And if you’re too strongly following a sector allocation strategy, you’ll very likely end up letting the tail wag the dog by trying to make sure your portfolio is fitting into preconceived numbers, even if valuations prohibit certain purchases. If, for instance, you want to have a weighting of 5% to energy, you might end up chasing stocks in that sector when you find yourself underweight, possibly ignoring valuations in that sector and/or opportunities elsewhere that might actually be better at the time.
In addition, your portfolio is changing and growing with every subsequent stock purchase. It’s evolving, for the better, hopefully. So what your sector allocation might look like today won’t likely be the same a year or two from now if you’re still actively and aggressively accumulating assets that are high in quality and at attractive valuations.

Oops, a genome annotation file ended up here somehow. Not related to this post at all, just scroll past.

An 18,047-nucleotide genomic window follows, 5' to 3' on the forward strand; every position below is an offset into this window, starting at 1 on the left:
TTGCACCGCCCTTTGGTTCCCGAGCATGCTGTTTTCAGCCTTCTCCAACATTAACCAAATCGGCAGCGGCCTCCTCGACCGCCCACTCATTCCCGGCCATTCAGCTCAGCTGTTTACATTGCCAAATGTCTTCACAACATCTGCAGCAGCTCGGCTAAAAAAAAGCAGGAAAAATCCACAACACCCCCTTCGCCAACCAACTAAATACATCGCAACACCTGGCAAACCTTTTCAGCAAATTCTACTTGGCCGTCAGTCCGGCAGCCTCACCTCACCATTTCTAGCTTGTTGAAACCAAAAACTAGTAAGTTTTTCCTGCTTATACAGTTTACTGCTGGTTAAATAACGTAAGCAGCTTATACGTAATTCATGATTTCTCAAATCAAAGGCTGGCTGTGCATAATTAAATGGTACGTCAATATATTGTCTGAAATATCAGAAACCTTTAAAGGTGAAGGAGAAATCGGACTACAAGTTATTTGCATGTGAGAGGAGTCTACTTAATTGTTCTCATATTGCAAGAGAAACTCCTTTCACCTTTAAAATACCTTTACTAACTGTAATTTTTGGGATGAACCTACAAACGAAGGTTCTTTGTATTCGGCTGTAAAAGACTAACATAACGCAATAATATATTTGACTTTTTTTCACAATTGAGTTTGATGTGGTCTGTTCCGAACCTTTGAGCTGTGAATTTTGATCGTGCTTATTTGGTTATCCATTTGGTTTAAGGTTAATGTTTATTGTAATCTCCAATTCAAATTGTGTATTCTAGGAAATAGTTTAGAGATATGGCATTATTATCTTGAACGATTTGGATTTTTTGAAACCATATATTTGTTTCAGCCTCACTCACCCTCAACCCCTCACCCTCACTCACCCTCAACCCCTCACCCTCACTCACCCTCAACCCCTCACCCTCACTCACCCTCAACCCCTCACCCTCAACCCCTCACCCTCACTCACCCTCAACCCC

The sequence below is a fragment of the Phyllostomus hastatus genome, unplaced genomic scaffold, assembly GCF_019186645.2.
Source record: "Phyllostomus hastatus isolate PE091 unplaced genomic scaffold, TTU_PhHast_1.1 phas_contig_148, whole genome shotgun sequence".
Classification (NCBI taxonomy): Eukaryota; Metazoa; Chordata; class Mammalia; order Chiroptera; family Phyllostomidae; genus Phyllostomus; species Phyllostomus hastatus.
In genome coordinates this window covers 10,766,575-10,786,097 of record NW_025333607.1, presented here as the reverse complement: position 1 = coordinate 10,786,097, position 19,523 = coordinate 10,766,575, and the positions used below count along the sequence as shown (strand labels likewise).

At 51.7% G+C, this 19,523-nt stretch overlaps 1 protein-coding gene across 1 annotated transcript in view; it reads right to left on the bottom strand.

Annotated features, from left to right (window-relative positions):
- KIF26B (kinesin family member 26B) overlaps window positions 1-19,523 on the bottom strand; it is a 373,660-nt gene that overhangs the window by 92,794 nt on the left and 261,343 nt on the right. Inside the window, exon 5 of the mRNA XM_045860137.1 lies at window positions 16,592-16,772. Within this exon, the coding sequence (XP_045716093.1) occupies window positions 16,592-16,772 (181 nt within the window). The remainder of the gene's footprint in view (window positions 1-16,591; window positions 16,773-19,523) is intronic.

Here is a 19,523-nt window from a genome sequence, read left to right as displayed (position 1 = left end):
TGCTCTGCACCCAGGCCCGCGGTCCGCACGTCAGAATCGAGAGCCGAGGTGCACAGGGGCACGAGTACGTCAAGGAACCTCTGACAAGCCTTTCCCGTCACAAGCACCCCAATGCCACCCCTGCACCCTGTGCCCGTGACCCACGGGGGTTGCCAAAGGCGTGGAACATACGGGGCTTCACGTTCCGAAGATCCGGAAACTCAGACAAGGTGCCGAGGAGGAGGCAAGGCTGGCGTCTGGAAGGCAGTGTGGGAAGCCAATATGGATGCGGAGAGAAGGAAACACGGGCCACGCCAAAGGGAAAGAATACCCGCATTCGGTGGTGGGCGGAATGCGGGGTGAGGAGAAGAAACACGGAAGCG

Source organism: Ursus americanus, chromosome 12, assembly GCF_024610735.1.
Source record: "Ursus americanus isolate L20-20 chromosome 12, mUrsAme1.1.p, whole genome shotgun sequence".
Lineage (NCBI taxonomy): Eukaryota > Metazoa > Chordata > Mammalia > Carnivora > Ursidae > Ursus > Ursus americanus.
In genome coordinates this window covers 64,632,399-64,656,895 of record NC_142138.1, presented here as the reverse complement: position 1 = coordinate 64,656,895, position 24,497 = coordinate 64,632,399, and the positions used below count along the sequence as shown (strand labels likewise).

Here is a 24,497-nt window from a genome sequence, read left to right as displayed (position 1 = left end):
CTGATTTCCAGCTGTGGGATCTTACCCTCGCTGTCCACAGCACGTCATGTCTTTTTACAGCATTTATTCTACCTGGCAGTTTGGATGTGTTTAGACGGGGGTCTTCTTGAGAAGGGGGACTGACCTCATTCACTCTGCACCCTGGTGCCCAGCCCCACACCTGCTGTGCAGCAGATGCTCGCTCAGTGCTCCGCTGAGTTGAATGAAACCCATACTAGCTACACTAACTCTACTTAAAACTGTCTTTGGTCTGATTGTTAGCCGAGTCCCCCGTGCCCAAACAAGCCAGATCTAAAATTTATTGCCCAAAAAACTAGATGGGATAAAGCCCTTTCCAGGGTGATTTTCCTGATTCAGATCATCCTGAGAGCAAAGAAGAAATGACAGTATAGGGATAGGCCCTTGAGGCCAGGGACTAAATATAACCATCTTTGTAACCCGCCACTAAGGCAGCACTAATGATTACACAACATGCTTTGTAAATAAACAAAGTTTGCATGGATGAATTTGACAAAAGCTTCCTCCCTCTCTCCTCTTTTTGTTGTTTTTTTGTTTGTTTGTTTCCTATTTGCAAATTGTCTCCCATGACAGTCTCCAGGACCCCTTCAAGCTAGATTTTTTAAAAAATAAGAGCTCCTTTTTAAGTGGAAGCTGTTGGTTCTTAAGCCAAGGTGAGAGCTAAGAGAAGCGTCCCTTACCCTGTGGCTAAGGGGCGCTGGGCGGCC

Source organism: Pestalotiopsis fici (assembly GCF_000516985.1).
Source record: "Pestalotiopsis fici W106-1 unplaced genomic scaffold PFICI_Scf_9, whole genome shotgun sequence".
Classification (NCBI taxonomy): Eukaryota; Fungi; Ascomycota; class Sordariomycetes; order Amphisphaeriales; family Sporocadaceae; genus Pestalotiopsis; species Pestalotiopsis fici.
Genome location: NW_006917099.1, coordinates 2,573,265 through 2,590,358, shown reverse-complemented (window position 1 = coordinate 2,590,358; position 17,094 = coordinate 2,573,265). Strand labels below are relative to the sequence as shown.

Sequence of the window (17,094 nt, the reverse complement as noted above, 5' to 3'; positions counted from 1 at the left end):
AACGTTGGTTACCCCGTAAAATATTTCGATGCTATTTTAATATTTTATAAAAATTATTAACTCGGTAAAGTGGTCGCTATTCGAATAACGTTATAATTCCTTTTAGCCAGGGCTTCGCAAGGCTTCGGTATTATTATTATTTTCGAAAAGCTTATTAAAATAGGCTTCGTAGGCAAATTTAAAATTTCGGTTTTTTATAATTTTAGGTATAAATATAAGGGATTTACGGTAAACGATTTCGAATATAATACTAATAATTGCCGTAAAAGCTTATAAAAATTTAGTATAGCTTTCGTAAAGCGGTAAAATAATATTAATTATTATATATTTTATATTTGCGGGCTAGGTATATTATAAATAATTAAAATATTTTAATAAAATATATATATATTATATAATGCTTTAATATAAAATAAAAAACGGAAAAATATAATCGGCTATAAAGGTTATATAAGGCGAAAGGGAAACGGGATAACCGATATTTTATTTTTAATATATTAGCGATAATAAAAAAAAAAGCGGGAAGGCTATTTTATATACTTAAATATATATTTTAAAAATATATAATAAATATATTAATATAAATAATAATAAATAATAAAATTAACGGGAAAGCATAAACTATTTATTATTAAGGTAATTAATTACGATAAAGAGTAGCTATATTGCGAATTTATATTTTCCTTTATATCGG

Not only that, but you’ll likely change as an investor as you go along. I’m certainly not the same investor I was when my portfolio was 10% its current size. So constantly stressing yourself out about sector allocation numbers will likely be a fruitless exercise unless your portfolio and you are both already fairly mature.
I think sector allocation as it pertains to dividend growth investing should be thought of in terms of maximizing dividend safety and dividend growth, while at the same time reducing risk of (temporary or permanent) income loss. Every single investment I make and general strategy I follow is with all of that in mind: Is my income sustainable? Is my income growing at an attractive rate? Will it likely continue growing? Is my income at risk of being reduced?